Is hybrid working the future?Hannah
In our last blog on flexible working – we talked about the great resignation and that 1 in 5 employees (20% of the workforce) would move jobs within the next 12 months.
There were several reasons but a major one was that employees are seeking a flexible work place, with 60% of younger and highly skilled workers saying they would prefer to work fully or mostly from home.
The preference for hybrid working
PwC ( Price Waterhouse Cooper) in a recent survey found being able to work from home was a priority, although a majority want to mix it with at least some time in the office.
According to latest ONS figures:
- One in seven working adults in the UK (14%) said they were purely doing their jobs from home offices in late April and early May.
- Another 24% said they had adopted “hybrid” working patterns where they are in an office or other workplace part of the time.
- Just 17% said they would prefer to be working full-time or mostly in the office.
The pandemic forced resistant managers and business owners into allowing their staff to work from home because they had no choice.
“Temporary solutions to business problems, such as hybrid working, have turned into employee preferences and expectations.” – Sarah Moore, people, and organisation leader at PwC
Lord Sugar, who made his fortune selling personal computers, cast doubt on how hard people work from home in a recent tweet:
“This is a bloody joke. The lazy gits make me sick. Call me old fashioned but all this work from home BS is a total joke. There is no way people work as hard or productive as when they had to turn up at a work location. The pandemic has had long lasting negative effect.”
The conclusion is that there is a conflict of opinion between employees and Mr Dinosaur Business Owner that might lead to workplace volatility.
Is the Hybrid approach working?
Some business people are scorning the hybrid approach as being an unproductive way of working but for most, hybrid working not only improves employees’ lives but their productivity too.
In a recent study 31% of those surveyed said their productivity improved, and 55% said it remained the same, meaning the vast majority of employees are not negatively affected by the approach.
- 86% of employees have the same or better productivity when working from home.
- 45% of office workers that are not hybrid working would consider leaving their job to do so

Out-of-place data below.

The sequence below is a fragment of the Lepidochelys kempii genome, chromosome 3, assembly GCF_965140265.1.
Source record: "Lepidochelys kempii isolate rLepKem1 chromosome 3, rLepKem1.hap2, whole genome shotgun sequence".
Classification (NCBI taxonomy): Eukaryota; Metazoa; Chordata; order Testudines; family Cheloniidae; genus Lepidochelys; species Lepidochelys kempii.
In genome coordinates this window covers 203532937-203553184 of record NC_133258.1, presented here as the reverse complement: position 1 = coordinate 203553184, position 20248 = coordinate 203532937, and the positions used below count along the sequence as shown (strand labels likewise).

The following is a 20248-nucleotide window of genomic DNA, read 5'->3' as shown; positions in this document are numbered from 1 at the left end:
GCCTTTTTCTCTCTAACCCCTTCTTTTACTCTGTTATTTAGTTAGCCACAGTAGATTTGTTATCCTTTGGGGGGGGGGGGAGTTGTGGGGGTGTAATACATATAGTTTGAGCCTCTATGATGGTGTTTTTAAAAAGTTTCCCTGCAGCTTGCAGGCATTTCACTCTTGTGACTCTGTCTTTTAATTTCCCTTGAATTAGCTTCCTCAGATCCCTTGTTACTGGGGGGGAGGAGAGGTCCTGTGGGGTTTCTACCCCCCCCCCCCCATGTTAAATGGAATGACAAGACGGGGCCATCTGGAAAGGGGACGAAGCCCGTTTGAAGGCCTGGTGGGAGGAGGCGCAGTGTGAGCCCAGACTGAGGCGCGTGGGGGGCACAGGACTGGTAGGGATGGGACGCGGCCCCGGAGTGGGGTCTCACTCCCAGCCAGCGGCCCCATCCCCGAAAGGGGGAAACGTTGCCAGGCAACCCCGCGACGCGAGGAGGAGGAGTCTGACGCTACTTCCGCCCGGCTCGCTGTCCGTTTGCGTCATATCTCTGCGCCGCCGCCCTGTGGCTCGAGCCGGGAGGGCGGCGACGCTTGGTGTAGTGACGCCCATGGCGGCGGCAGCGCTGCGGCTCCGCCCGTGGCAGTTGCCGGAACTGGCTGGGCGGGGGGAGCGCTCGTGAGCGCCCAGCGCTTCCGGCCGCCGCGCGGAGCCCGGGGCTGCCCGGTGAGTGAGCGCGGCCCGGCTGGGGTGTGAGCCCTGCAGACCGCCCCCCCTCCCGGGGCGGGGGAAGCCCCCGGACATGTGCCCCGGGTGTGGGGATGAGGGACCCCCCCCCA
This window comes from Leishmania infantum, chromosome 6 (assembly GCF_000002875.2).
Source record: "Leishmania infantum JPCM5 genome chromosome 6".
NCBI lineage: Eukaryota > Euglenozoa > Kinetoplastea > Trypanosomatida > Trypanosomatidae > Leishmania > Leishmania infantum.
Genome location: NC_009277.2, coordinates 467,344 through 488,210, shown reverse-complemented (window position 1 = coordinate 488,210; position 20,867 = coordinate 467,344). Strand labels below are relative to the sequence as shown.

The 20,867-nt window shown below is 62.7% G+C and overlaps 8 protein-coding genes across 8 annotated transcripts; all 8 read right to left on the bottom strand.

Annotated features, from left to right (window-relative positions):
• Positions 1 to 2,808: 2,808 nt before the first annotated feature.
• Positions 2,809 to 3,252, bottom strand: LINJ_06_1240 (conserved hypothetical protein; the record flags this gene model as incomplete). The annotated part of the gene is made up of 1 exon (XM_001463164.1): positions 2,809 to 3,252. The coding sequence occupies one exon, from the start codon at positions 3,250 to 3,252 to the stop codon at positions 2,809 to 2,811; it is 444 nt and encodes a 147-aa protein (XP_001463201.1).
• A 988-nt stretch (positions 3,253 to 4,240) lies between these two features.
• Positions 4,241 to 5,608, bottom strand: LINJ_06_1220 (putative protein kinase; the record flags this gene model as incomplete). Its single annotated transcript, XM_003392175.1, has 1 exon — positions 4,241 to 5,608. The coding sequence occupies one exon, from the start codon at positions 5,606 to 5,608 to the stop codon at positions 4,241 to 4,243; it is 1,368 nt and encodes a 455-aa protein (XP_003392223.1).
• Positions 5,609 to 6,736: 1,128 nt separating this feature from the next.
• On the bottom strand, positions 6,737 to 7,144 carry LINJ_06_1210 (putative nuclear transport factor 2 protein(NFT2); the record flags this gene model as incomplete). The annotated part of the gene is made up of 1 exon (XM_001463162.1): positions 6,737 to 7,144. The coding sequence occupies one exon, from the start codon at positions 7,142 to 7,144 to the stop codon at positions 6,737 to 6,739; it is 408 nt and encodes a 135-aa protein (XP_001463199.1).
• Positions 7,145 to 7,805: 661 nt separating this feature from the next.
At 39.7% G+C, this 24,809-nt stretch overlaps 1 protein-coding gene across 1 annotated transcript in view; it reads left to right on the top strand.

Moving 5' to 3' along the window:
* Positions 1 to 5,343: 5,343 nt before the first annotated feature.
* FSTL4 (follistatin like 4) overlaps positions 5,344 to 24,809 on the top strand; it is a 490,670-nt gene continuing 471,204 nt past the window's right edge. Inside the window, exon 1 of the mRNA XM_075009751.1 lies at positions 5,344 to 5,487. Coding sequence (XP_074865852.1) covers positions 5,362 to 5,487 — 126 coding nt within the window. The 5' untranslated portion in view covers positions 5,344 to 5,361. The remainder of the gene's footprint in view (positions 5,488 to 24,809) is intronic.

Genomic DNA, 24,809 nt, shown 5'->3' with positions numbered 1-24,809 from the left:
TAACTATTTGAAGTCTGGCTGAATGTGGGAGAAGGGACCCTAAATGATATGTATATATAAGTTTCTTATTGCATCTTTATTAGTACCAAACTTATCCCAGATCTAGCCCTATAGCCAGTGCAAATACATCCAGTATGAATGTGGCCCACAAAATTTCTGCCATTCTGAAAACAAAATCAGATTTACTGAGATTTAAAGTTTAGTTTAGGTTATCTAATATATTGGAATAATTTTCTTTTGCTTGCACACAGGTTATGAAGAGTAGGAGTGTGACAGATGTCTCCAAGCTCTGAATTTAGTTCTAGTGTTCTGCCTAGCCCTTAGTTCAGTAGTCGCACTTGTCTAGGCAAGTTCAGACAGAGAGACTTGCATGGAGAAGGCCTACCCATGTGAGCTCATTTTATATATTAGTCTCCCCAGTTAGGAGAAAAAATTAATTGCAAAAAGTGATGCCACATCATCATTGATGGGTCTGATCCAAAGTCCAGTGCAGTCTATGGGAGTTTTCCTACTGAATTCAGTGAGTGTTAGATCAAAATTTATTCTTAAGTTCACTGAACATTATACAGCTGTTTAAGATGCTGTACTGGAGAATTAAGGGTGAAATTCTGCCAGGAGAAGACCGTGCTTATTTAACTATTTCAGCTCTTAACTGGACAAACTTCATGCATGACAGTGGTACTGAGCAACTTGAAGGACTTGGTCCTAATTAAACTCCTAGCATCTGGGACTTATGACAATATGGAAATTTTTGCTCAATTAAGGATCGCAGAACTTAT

To be or not to be in an office?
We read in the press that demand for commercial property is still booming and office space is hard to come by this can be explained in part by:
1) The great resignation, when many people during the pandemic – be it on furlough or working double shifts – reassessed their work life balance and decided they wanted to do something different, and many started their own business.
- 5,300 Micro businesses (1-9 employees) were set up in 2021
2) A lot of commercial property is being developed as business centres for micro & small business to rent without the burden of building maintenance when leasing a property.
3) An additional service offered by these expanding business centres are the virtual office and services.
The opposite approach is that many businesses are choosing not to have a physical office as the working from home through the pandemic has proved a revelation and created a new way of working that is proved more effective, more productive, and more profitable.
Here are 3 options:
Here at CDI Alliance, we know an MD of a digital agency with 30 staff, who had a city centre office, which they have recently given up as all the staff voted to continue to work from home. So instead of paying £5k rent per month, they spend £1k per month to host a company meeting in a hotel, saving £48k per year, which is profit on the bottom line!
We are hearing similar stories where businesses are keeping a physical office but have reduced their office space as they introduce a hybrid approach of part office and part work from home, with small % of staff occupying the space on a rota or departments/teams in on specific days.
We at CDI Alliance have operated a virtual office since we started the business 11 years ago. Our choice to go virtual rather than physical was based on our activity i.e., as consultants we spend time with our clients in their premises and an empty office would be an expensive overhead. We use the facilities of the business centre – postal address, telephone service and meeting rooms to host internal or client meetings. This works for us but may not be for everyone
The start of the 4-day week!
Thousands of UK workers are starting a four-day week trial from Monday 13th June 2022.
About 70 companies are taking part in what is thought to be the world’s biggest pilot scheme into the working pattern over the next six months.
During the trial, employees will get 100% pay for 80% of the hours they would usually work, with the aim of being more productive. Read the full article here.
The typical work place is changing, and flexible location working is becoming a popular option for both employees and employers.
Many business owners are rethinking the whole work pattern after the pandemic restrictions and now are thinking more about productivity rather than hours, working smarter rather than faster and a better work life balance for themselves and their employees.
While some companies have already embraced flexible working practices and are enjoying the associated benefits, there are many still not yet convinced but can you afford to remain a dinosaur?
We work with many businesses large and small across a range of strategic and operational issues, if you would like support or advice about how to introduce more hybrid working within your organisation then contact us for a discussion: email@example.com